The Drop Review

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The Drop begins with a bang, literally. It provides us with a delightful background of a young married couple Lex (Anna Konkle) and Mani (Jermaine Fowler), newcomers to Los Angeles who are excitedly attempting to conceive a child. Nonetheless, this whole relationship is tried by the weddings in Mexico with friends from college leaving them in a living hell due to an accident. A smart and funny setup that initiates the main conflict is undermined by a supporting cast of jerks and weirdos whose presence does nothing for the plot but detracts from it resulting in an irregular and disjointed look at love and potential motherhood.

At the start of things, we learn that Lex and Mani are already owners of Carbs located in Los Angeles; this bakery’s name is very ironic. The guy misses his family back home in Brooklyn though he is supportive towards his wife’s dreams as she also shows being supportive about his plans of fatherhood. But then they land in Mexico where Lex drops her friend’s baby girl into the lobby as soon as she gets off their bus after arriving at their hotel room. I gasped Reader, and it is an excellent starting point for Lex, Mani, and every other member of the wedding party on earth to question everything and judge each other non-stop.

In fact, the first 20 minutes are by far the best part of this film under Sarah Adina Smith’s direction and co-writing duties. “There’s a great introduction of…” The plane section where all these guests sit next to each other makes you begin rooting for our lead characters so much while at least some oddities concerning those people will drive both of them mad before they drop down onto the ground like hammer blows landing incredibly painfully yet darkly comedically too.” Unfortunately, everything that comes after doesn’t achieve that level going forward.

Peggy (Jennifer Lafleur) has two kids herself one day and Mia (Aparna Nancherla) appears to be one of those really intense needy types that could be an interesting “bad” mother, and the other one is a poor and working-class neighborhood for Lex and Mani’s baby to see. But these two women, Peggy and Mia are not allowed to act as such devices in the script. For instance, while Mia is telling Lex that she wants her to write their vows for their wedding ceremony her former girlfriend, she has moved on from this relationship.” Now who would do something like that?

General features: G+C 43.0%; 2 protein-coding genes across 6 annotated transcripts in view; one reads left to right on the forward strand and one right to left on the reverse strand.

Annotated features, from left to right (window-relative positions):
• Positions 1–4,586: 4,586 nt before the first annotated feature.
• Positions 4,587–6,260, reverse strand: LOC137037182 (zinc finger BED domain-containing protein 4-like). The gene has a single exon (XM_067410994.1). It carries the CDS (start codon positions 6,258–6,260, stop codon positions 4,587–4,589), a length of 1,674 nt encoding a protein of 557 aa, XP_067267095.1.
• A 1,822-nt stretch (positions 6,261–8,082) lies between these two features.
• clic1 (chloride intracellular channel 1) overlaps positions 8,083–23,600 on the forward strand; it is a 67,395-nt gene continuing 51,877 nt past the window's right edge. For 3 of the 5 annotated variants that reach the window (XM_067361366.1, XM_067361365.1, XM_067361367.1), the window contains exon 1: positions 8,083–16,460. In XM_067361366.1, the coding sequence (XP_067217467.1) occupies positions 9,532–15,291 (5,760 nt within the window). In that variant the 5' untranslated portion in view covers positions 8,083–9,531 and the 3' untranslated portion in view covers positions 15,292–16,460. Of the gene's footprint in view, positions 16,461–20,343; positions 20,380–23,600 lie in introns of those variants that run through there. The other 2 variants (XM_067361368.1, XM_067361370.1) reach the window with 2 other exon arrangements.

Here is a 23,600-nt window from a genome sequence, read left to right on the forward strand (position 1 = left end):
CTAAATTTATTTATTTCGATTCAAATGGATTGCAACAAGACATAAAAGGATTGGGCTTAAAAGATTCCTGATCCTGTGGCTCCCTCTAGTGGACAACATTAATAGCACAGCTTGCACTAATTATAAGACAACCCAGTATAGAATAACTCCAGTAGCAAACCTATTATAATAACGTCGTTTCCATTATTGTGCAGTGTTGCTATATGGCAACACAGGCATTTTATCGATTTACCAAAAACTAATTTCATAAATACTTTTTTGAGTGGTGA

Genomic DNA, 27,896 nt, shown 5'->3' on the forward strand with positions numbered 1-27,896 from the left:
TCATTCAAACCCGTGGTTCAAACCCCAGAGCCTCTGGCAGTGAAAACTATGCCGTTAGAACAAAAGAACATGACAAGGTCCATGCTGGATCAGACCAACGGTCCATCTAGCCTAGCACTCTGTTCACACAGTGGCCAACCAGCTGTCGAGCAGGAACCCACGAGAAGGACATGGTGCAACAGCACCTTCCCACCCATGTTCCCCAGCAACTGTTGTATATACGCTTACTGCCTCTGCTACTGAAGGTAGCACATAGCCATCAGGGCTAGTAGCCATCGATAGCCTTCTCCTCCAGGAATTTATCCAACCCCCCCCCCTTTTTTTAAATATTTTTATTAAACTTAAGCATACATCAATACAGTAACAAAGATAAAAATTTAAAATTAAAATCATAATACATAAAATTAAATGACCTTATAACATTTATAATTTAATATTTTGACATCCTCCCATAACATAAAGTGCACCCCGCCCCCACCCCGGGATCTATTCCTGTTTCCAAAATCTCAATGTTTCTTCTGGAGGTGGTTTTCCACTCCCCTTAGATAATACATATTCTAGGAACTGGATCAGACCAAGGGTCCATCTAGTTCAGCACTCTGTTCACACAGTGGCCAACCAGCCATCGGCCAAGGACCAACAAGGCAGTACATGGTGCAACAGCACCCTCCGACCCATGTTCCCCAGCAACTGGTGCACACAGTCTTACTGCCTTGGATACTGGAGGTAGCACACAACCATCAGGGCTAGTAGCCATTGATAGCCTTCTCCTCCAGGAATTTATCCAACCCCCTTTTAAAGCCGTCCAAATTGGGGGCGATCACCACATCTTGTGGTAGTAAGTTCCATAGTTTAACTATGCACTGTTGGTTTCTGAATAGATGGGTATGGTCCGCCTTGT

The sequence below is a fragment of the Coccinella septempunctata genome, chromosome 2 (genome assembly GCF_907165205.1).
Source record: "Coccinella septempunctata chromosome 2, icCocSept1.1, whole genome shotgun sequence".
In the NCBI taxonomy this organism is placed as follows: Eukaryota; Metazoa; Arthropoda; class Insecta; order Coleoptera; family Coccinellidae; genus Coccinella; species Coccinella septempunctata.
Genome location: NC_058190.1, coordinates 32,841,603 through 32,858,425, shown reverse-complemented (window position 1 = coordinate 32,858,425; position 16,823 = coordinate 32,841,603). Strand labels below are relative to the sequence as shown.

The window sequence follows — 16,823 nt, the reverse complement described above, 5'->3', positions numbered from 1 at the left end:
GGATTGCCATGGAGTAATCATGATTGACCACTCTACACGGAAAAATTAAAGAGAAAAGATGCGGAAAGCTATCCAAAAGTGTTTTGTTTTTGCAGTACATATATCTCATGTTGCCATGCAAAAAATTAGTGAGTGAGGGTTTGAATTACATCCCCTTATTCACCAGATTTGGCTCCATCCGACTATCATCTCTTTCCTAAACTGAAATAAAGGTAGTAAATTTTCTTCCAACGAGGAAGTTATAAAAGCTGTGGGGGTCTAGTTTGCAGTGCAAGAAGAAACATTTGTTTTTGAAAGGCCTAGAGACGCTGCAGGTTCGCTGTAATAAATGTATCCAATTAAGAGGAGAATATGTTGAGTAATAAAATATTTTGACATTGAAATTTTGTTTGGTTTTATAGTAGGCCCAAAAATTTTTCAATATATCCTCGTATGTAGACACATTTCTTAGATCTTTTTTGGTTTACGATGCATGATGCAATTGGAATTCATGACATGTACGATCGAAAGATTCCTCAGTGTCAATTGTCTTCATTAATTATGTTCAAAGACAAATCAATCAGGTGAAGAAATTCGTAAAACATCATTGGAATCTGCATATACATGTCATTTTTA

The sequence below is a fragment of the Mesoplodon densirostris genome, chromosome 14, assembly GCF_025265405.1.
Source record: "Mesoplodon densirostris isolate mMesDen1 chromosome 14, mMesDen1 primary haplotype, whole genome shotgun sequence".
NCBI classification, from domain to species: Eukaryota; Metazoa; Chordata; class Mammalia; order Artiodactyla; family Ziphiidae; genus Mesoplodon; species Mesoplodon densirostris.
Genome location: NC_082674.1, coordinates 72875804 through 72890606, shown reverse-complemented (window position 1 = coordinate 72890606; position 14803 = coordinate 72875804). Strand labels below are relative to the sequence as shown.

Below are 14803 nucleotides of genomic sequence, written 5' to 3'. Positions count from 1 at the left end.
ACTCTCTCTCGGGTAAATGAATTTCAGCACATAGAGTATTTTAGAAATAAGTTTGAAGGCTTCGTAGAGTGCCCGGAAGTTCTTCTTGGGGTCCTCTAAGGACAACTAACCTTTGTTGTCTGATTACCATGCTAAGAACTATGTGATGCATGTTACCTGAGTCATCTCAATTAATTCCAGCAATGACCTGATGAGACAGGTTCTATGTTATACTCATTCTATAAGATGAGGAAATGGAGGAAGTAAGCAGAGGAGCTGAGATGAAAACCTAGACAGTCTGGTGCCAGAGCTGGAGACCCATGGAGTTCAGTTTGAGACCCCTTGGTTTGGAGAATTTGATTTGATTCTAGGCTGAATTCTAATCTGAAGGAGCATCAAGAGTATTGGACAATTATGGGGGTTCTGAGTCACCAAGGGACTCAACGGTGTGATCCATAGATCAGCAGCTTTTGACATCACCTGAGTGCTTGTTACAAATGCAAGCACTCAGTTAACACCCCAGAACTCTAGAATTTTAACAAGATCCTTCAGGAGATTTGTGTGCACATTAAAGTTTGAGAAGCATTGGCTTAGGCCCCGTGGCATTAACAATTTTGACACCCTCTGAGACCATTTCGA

Even the rest of the guests don’t help matters much as far as they go; this includes Shauna (Robin Thede), Gabe (Utkarsh Ambudkar) her husband – producer of some narcissistic Hollywood TV couple with their unattended adopted teenager Levi (Elisha Henig). No help at all. Then there are Lyndsey and Josh who own a “natural hotel” where the friends have decided to have the wedding. In addition, they keep getting crazier throughout the film by sharing everything about their sex lives, circumstances that negatively affect them forever, and strange philosophies with poor unsuspecting Mani. They are bad news in terms of what Lex does or how she responds afterward because everything he thinks about himself falls apart when he sees her decisions towards his way or theirs (parenting) actually happen.” The Drop is a horror movie for Mani while it’s simply a hard comedy of manners revolving around badly behaved people stuck together at an upstate hotel that culminates in a wedding eve party break-down into complete surrealism.”

One problem with The Drop is that it is a really good movie that could have been great if the accident had been handled with dark humor and focused more on how it affects Lex and Mani. Instead, we get so much other stuff, which is not as interesting but takes up a lot of space in its script. This almost reads like the chapters of a book set on beaches, boats, and in drum circles. So while the rest of them are degenerating into insanity, there’s no way one can call Lex likable (baby choices aside) and this starts to shift the audience toward Mannie. Unfortunately, all this ends suddenly without much thought put into it. That’s such a pity as Konkle and Fowler work well together here and if their self-destruction were treated a bit less cartoonish while ensuring supporting players were reined in just enough, this would have been even better. Nor should it be inferred that the rest of the ensemble does not have funny scenes or deliver some wicked lines from time to time. Nevertheless, generally, they are too much all over; caricatures rather than people. A better hook for the film would have been obtained if only they were restrained by 40%.


The Drop could have fleshed out its premise which was never fully captured despite having an admirable concept. While Konkle and Fowler do an excellent job as a couple facing various challenges in their relationship, they become mere punchlines for easy laughs during awkward situations where friends go wrong. The caliber of comedians involved makes for plenty of funny moments throughout so that at least one has enough to laugh at but ultimately lands more as wasted potential given how it concludes

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